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Unlocking The Potential Of Bcl 2 Antagonists: Key To Targeting Cancer

1122 words - 4 pages

Programmed cell death, or apoptosis, is essential for maintaining homeostasis. As a mechanism to get rid of damaged, mutated, or unwanted cells, apoptosis is a crucial part of every cell cycle. However, once the regulatory function becomes impaired, it can lead to uncontrollable cell division and the subsequent formation of a tumor [National Human Genome].
When internal or external stimuli trigger the apoptotic pathway, a death signal is initiated. The message is then relayed to various organelles, such as the mitochondria, where it prepares for cell death by permeabilizing its membrane, known as mitochondrial outer membrane permeabilization (MOMP). By making the membrane more porous, mitochondrial intermembrane proteins are released into the cytosol, finalizing the death of the cell [Llambi and Green].
Unfortunately, cancerous cells acquire mutations that enable them to circumvent death by interfering with the apoptotic signal cascade. The presence of B-cell CLL/lymphoma 2 (Bcl-2) family proteins is a unique feature of tumorous cells, in which the cells never die [Brunelle and Letai]. The Bcl-2 protein family is categorized as either pro- or anti-apoptotic, and therefore is the key to maintaining the survival, or death, of a cell.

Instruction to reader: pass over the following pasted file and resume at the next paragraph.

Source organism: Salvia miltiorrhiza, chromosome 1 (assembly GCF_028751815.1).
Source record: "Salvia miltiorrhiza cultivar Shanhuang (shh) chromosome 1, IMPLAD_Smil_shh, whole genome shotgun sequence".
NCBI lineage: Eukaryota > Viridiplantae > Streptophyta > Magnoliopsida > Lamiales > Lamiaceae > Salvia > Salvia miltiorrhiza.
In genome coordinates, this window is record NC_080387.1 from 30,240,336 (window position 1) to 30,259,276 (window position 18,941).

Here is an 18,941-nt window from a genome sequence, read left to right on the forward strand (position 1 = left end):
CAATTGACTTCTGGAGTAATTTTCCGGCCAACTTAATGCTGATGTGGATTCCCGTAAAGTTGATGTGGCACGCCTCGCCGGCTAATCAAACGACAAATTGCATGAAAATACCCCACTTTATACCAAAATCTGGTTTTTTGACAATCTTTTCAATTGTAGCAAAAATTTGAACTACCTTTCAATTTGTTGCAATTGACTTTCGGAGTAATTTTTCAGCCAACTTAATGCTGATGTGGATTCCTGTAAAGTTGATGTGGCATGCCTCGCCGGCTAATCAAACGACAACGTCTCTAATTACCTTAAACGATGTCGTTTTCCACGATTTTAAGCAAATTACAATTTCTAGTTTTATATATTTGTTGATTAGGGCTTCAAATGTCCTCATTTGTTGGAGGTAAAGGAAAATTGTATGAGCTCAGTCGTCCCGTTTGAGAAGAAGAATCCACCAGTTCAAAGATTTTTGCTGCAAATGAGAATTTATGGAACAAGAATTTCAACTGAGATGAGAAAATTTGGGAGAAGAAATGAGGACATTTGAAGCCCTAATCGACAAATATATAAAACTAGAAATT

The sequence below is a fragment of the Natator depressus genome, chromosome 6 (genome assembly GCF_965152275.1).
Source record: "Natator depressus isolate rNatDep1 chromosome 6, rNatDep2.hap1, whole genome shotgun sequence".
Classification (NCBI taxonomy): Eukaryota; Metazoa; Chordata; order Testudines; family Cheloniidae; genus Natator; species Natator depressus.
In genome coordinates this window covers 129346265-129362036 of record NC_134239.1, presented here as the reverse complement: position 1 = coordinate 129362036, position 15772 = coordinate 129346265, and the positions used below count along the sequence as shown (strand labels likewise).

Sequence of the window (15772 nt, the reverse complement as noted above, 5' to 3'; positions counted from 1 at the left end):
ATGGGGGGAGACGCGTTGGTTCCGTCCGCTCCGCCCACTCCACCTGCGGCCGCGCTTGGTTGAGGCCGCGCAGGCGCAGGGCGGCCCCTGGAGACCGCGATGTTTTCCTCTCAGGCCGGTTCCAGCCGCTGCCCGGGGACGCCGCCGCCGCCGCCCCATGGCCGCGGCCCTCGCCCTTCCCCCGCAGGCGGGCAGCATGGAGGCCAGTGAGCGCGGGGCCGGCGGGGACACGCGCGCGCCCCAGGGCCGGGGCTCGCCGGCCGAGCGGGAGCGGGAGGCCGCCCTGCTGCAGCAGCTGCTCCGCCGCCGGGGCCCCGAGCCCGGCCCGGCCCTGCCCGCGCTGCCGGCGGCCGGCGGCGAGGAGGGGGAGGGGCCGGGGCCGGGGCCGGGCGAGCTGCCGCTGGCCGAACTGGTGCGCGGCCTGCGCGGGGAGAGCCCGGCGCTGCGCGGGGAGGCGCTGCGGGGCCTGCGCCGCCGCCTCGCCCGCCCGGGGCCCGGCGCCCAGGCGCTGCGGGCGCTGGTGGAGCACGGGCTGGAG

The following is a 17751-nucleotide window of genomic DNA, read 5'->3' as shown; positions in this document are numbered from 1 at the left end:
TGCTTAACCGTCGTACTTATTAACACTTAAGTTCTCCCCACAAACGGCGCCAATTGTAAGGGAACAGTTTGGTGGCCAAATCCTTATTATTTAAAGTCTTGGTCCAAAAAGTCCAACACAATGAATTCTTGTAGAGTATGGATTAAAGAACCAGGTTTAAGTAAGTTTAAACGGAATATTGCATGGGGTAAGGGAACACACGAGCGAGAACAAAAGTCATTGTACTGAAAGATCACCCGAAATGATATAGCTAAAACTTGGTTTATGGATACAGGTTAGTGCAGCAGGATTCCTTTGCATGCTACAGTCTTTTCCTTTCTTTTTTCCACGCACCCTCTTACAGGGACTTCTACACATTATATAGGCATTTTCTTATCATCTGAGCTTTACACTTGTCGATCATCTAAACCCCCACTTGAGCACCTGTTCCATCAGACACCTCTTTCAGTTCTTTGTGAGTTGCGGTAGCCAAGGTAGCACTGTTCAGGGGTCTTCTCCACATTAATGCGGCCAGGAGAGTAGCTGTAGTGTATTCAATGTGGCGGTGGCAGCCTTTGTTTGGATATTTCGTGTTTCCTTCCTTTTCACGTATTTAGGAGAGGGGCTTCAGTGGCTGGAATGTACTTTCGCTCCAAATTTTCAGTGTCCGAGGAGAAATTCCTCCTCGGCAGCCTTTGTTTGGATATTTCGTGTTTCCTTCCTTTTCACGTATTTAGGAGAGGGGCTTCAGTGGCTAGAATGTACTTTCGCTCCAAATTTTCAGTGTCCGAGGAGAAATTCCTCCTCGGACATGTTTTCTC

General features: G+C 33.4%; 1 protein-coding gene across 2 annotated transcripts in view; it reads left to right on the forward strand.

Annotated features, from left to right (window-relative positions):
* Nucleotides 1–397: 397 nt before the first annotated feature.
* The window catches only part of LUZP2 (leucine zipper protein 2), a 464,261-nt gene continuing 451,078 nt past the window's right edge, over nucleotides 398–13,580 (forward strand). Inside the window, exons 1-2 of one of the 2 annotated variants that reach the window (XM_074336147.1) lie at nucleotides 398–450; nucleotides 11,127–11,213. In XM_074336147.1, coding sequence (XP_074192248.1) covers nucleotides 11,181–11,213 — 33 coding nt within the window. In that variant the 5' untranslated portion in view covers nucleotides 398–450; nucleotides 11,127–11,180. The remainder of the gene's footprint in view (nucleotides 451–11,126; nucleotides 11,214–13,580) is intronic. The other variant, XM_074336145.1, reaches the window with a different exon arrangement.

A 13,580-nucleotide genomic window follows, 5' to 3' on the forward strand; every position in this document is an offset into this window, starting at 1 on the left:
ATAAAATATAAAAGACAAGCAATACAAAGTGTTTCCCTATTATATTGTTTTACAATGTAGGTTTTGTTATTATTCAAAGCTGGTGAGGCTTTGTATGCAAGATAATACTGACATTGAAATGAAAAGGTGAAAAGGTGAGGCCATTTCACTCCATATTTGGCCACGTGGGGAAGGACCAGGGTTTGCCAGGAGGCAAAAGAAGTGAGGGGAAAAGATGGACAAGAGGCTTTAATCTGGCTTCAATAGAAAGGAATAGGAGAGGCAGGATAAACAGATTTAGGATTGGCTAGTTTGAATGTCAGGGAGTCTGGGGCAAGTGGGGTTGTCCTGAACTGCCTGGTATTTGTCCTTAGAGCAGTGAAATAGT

Cancer cells often overexpress anti-apoptotic proteins such as BCL-2, MCL-1, and BCL-XL. These pro-survival proteins prevent cell death by inhibiting pro-apoptotic proteins, which are essential in carrying out MOMP [Shamas-Din et al.]. When pro-apoptotic proteins are blocked, the death sentence of the cell is interrupted, which disrupts the cell’s regulating mechanisms.
BH3-only proteins, a specific class of the pro-apoptotic Bcl-2 family, are distinguished for sharing only the BH3 (Bcl-2 homology) domain. BH3-only members are the key conductors of cell death, acting as either “activators” or “sensitizers” of apoptosis. “Activators” are so named for their role in inducing the activation of BAX and BAK, crucial mediators of cell death. “Sensitizers,” however, are slightly different because although unable to directly activate BAX and BAK, they compete for the BH3-binding site of anti-apoptotic proteins. Considered “inhibitors of the inhibitors,” sensitizers exercise their apoptotic function by acting as the antagonists of anti-apoptotic proteins [Deng et al.].
The structure and function of anti-apoptotic antagonists are of great significance to scientists trying to refine current cancer therapy. In order to increase efficiency of cancer treatments, researchers have been utilizing the BH3-domain of pro-apoptotic proteins to develop novel chemotherapeutic drugs. These small molecules that that contain the BH3-domain are known as “BH3 mimetics” because it acts as BH3-only proteins by hindering the anti-apoptotic proteins from suppressing the apoptotic signal.
In order to investigate further the importance of the BH3-domain in inducing apoptosis, Seung-Wook Chi and his team at the Medical Proteomics Research...

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